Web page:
In addition to the challenges surrounding the creation of an application, the recent 'ownership' issues surrounding data posted in Google products have been of considerable concern to many (Gustin 2012; Pentland 2013). Hosting a Google Earth project for download by users outside of Google may be one way to overcome this issue in the short term, and there is perhaps a greater challenge for those projects considering using Google Maps (see section 5.2). In addition, anxiety about the permanency of outputs is a genuine consideration, both from the perspective of archiving data content, and the time length of user viability of any application they are hosted within (Myers 2010).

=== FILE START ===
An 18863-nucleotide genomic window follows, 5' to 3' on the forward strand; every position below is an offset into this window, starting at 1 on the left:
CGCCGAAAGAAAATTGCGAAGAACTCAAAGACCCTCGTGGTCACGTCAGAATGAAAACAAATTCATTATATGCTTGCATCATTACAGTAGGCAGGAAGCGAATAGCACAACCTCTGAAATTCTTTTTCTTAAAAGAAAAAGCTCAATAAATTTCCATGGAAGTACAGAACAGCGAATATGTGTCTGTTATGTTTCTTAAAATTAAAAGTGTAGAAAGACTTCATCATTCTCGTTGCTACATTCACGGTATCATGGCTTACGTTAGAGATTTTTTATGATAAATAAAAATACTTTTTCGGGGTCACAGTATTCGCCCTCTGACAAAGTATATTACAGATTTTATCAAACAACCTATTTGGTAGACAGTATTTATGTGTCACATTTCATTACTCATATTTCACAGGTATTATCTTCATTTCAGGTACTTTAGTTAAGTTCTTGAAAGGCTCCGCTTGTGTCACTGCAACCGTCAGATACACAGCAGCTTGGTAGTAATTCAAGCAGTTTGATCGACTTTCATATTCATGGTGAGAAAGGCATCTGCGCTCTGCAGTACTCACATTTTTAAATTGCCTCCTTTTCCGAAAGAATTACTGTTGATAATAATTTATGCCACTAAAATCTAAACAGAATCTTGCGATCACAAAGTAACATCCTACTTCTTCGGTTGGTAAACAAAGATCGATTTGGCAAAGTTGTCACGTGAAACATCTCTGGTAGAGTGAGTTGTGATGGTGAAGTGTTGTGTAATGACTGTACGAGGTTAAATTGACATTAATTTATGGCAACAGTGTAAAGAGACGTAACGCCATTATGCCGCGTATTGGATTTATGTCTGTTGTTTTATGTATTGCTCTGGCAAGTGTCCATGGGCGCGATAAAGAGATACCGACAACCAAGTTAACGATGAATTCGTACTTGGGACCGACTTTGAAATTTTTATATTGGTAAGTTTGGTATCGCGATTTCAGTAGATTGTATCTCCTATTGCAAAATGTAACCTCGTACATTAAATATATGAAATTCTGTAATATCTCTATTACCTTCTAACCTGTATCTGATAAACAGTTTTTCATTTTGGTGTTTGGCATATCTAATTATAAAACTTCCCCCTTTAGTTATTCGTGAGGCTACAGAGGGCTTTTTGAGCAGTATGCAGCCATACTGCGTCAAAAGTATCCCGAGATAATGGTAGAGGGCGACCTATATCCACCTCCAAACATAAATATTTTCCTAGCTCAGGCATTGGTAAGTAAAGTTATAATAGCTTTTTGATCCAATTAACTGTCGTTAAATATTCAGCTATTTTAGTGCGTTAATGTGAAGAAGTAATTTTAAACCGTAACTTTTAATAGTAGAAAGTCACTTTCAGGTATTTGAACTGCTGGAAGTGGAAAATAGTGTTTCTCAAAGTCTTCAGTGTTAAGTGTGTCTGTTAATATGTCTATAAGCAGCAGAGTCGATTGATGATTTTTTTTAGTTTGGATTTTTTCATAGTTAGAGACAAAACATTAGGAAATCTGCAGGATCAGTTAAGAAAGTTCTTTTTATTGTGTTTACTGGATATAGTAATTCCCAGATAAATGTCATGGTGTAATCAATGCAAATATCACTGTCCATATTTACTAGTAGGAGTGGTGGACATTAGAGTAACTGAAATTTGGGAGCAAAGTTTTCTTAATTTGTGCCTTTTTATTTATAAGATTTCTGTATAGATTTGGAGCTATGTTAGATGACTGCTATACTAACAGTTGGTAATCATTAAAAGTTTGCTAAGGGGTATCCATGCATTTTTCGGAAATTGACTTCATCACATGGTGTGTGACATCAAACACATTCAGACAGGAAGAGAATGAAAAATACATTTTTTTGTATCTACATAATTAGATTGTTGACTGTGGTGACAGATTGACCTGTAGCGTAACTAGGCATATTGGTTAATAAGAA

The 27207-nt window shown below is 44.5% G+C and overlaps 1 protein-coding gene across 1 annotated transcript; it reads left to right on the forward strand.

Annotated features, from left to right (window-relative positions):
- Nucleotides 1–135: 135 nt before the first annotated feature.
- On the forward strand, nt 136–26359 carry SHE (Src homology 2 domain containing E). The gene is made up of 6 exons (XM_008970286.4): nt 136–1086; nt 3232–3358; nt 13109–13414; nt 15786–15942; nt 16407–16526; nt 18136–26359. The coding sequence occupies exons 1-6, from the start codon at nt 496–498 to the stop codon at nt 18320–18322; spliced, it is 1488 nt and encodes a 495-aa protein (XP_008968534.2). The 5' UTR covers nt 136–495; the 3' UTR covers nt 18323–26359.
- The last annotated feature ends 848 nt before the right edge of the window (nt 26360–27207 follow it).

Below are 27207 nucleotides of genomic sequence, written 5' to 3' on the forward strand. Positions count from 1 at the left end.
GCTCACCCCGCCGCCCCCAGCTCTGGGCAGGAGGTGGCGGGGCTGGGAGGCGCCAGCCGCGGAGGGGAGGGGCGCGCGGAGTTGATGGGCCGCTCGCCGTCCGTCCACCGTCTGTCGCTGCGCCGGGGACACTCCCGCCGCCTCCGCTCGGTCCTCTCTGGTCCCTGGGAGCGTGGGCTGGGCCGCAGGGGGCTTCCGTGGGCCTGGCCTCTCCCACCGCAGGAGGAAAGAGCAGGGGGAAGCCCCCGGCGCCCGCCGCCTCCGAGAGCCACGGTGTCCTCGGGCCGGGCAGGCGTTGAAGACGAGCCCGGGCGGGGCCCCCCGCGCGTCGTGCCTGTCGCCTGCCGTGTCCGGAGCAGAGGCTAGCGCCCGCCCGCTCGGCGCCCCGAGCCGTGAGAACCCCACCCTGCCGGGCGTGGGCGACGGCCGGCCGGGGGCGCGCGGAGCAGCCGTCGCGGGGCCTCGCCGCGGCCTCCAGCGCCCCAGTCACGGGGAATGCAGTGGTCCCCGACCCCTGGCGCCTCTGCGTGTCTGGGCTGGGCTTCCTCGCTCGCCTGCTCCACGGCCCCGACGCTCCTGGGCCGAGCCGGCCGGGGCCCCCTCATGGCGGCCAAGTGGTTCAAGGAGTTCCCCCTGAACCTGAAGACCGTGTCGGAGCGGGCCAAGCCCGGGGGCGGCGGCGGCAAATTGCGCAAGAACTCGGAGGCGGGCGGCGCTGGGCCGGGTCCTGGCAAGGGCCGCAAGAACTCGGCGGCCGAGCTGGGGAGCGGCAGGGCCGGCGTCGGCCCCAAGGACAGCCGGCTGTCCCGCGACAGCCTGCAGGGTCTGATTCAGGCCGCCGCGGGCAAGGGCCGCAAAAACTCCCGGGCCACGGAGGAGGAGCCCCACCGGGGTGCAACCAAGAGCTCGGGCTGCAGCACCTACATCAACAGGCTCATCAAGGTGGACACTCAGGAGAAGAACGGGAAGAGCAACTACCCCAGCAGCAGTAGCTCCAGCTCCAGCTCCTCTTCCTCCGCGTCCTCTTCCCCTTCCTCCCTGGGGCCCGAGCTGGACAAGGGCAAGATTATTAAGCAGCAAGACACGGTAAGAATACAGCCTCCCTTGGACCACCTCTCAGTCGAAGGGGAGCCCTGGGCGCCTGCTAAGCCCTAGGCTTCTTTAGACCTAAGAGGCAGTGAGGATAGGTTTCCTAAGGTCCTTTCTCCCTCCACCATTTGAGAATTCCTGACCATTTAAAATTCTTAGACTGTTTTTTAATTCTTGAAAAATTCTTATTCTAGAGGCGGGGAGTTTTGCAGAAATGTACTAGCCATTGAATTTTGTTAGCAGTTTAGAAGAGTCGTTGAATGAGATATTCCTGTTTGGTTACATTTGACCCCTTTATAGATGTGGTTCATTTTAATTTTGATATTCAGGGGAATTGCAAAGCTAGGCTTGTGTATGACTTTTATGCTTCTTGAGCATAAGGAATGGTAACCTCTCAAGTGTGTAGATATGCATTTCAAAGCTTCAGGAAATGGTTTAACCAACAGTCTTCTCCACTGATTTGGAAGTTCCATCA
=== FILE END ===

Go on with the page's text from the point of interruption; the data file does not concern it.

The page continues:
Data archiving can be achieved outside a Google Earth project by utilising providers such as the Archaeology Data Service (ADS). In Seeing Beneath Stonehenge data were standardised, managed and maintained following the ADS guidelines (Gillings and Wise 1999). This will ensure that ultimately data remain accessible and understandable to individuals that wish to draw from it, as well as providing data formats that can be used across a number of platforms and incorporated into other projects and software. Any standalone Google Earth application will inevitably have a limited lifespan, as new interpretations and evidence, alongside changes in technology and the way people engage with data, will ultimately combine to allow the natural lifecycle of technology and ideas to take their course. An example of this is Seeing Beneath Stonehenge itself, which was never designed to be actively curated, and as such inevitably provides a snapshot of the interpretation and conclusions drawn by the Stonehenge Riverside Project at the time it was created. While the significant majority of the application is still in date and very relevant, the project is now considering how best to update and enhance this type of resource in light of the forthcoming concluding monographs (see Section 2).